All that glitters is not gold is a well-known saying, meaning that not everything that looks precious or true turns out to be so. This can apply to people, places, or things that promise to be more than they really are. The expression, in various forms, originated in or before the 12th century and may date back to Aesop. Chaucer gave two early versions in English: "But all thing which that schyneth as the gold / Ne is no gold, as I have herd it told," and "Hyt is not al golde that glareth." The popular form of the expression is a derivative of a line in William Shakespeare's play The Merchant of Venice, which employs the word "glisters," a 17th-century synonym for "glitters." The line comes from a secondary plot of the play, the puzzle of Portia's boxes (Act II - Scene VI - Prince of Morocco): All that glisters is not gold;
Often have you heard that told:
Many a man his life hath sold
But my outside to behold:
Gilded tombs do worms enfold.
Had you been as wise as bold,
Young in limbs, in judgement old
Your answer had not been inscroll'd
Fare you well, your suit is cold.
Panning for gold often results in finding pyrite, nicknamed fool's gold, which reflects substantially more light than authentic gold does. Gold in its raw form appears dull and does not glitter. In pop culture, this phrase shows up in Bob Marley's "Get Up, Stand Up". It is also used as lyrics in the song "A Guided Masquerade" by Alesana. "Not all that glitters is gold" is an alternative formulation. Gold is a bright and shining metal. There are other metals which are equally shining and bright. But they have no quality. Similarly, there are many things in the world which are not what they seem. This is true of human beings also. There are many persons who seem to be good persons but they do many evil things. So, we cannot judge a man from his appearance. An innocent looking man may be a cheat. A man with a smile on his face may do some harm to us. A man, who says that he is our best friend, may stab us in the back. We should not be misled by the outward show All that glitters is not gold" is a common expression in the English language, but many people say it without exactly knowing where it came from or what it means. This phrase was introduced as far back as the 12th century. The first record of this phrase is from French theologian Alain de Lille who said "Do not hold everything gold that shines like gold." So, what is the meaning of this phrase? To say "All that glitters is not gold" is to say that all may not be as it appears to be. Literally, it means that just because something sparkles or glitters, that does not mean it is gold. It could be some other metal or something that sparkles similarly to gold. In real life, it is easier to apply the saying to situations rather than items. For example, if someone appears to be your friend as they treat you nicely and act favorably to you, this does not necessarily mean that they are really your friend and hold your best interests at heart. You can, of course, also apply it to items or products. There are many situations where you have some sort of product that seems to be identical to something else you have, but in reality, the new product you have is useless. For example, lets say you have a white pill. Your doctor may have told you this was some kind of antibiotic, but in reality, it could be some kind of placebo to convince you that you are taking medicine when you are not. The adage "All that glitters is not gold" cautions us against forming our opinion about objects on the basis of superficial impressions. It also implies that one should try to ascertain the true nature of things and to understand the reality hidden behind their glittering facade.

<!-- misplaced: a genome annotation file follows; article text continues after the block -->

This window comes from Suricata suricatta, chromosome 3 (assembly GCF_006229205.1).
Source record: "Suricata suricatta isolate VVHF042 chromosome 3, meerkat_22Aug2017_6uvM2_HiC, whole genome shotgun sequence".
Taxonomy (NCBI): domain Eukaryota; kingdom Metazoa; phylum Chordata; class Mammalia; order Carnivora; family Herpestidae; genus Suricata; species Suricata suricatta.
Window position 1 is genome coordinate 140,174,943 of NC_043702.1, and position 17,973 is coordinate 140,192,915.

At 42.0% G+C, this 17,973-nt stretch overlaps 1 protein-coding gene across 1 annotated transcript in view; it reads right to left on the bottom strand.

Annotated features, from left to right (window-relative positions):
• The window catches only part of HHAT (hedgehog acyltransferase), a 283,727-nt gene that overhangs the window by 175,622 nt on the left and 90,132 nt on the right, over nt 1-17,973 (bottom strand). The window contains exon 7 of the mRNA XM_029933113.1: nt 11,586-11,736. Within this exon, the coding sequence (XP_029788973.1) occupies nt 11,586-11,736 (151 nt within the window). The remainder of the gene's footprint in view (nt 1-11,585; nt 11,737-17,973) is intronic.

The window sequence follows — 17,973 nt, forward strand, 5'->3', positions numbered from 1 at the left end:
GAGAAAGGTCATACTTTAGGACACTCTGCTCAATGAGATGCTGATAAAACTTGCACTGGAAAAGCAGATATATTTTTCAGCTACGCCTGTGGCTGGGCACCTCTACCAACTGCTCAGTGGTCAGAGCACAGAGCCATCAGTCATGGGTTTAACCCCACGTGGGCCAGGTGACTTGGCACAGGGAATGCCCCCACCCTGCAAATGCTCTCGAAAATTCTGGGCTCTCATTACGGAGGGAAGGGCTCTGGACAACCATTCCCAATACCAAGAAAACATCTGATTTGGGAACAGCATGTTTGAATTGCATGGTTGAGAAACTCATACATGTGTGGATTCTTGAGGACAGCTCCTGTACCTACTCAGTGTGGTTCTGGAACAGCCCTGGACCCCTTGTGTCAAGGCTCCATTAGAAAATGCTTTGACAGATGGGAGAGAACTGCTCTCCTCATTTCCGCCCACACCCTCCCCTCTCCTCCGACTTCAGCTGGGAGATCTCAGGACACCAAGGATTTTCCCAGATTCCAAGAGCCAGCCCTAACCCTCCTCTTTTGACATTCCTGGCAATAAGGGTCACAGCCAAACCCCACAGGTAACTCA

However, love for glamour is deeply embedded in human nature. Taking advantage of this inherent vulnerability of man to glamour, cash rich companies rope in glamorous film and sports personalities to advertise their goods and...
Please join StudyMode to read the full document